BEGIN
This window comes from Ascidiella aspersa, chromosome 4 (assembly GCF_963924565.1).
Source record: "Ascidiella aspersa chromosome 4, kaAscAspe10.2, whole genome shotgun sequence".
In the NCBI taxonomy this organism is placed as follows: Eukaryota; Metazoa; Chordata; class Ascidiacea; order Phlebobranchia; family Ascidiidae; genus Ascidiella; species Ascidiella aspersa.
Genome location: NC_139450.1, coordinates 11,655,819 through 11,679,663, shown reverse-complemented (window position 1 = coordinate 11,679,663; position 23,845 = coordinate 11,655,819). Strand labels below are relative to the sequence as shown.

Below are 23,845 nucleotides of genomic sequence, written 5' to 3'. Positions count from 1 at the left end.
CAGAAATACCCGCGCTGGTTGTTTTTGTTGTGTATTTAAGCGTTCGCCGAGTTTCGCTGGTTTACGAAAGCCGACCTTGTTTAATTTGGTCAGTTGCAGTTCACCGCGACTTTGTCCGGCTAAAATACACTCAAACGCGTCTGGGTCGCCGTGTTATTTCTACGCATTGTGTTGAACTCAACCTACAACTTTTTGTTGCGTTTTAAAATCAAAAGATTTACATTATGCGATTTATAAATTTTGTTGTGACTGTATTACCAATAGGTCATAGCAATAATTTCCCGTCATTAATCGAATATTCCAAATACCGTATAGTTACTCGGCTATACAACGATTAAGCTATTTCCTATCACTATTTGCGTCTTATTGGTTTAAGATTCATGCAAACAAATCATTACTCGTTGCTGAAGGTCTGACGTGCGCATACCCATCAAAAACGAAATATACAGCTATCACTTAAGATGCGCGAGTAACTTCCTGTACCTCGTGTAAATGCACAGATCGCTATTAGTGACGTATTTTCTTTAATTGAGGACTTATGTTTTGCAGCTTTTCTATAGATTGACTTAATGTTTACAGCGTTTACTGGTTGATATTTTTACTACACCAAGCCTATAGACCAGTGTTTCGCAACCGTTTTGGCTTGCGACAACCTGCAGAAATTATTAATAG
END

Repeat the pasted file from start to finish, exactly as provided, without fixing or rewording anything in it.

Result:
This window comes from Ascidiella aspersa, chromosome 4 (assembly GCF_963924565.1).
Source record: "Ascidiella aspersa chromosome 4, kaAscAspe10.2, whole genome shotgun sequence".
In the NCBI taxonomy this organism is placed as follows: Eukaryota; Metazoa; Chordata; class Ascidiacea; order Phlebobranchia; family Ascidiidae; genus Ascidiella; species Ascidiella aspersa.
Genome location: NC_139450.1, coordinates 11,655,819 through 11,679,663, shown reverse-complemented (window position 1 = coordinate 11,679,663; position 23,845 = coordinate 11,655,819). Strand labels below are relative to the sequence as shown.

Below are 23,845 nucleotides of genomic sequence, written 5' to 3'. Positions count from 1 at the left end.
CAGAAATACCCGCGCTGGTTGTTTTTGTTGTGTATTTAAGCGTTCGCCGAGTTTCGCTGGTTTACGAAAGCCGACCTTGTTTAATTTGGTCAGTTGCAGTTCACCGCGACTTTGTCCGGCTAAAATACACTCAAACGCGTCTGGGTCGCCGTGTTATTTCTACGCATTGTGTTGAACTCAACCTACAACTTTTTGTTGCGTTTTAAAATCAAAAGATTTACATTATGCGATTTATAAATTTTGTTGTGACTGTATTACCAATAGGTCATAGCAATAATTTCCCGTCATTAATCGAATATTCCAAATACCGTATAGTTACTCGGCTATACAACGATTAAGCTATTTCCTATCACTATTTGCGTCTTATTGGTTTAAGATTCATGCAAACAAATCATTACTCGTTGCTGAAGGTCTGACGTGCGCATACCCATCAAAAACGAAATATACAGCTATCACTTAAGATGCGCGAGTAACTTCCTGTACCTCGTGTAAATGCACAGATCGCTATTAGTGACGTATTTTCTTTAATTGAGGACTTATGTTTTGCAGCTTTTCTATAGATTGACTTAATGTTTACAGCGTTTACTGGTTGATATTTTTACTACACCAAGCCTATAGACCAGTGTTTCGCAACCGTTTTGGCTTGCGACAACCTGCAGAAATTATTAATAG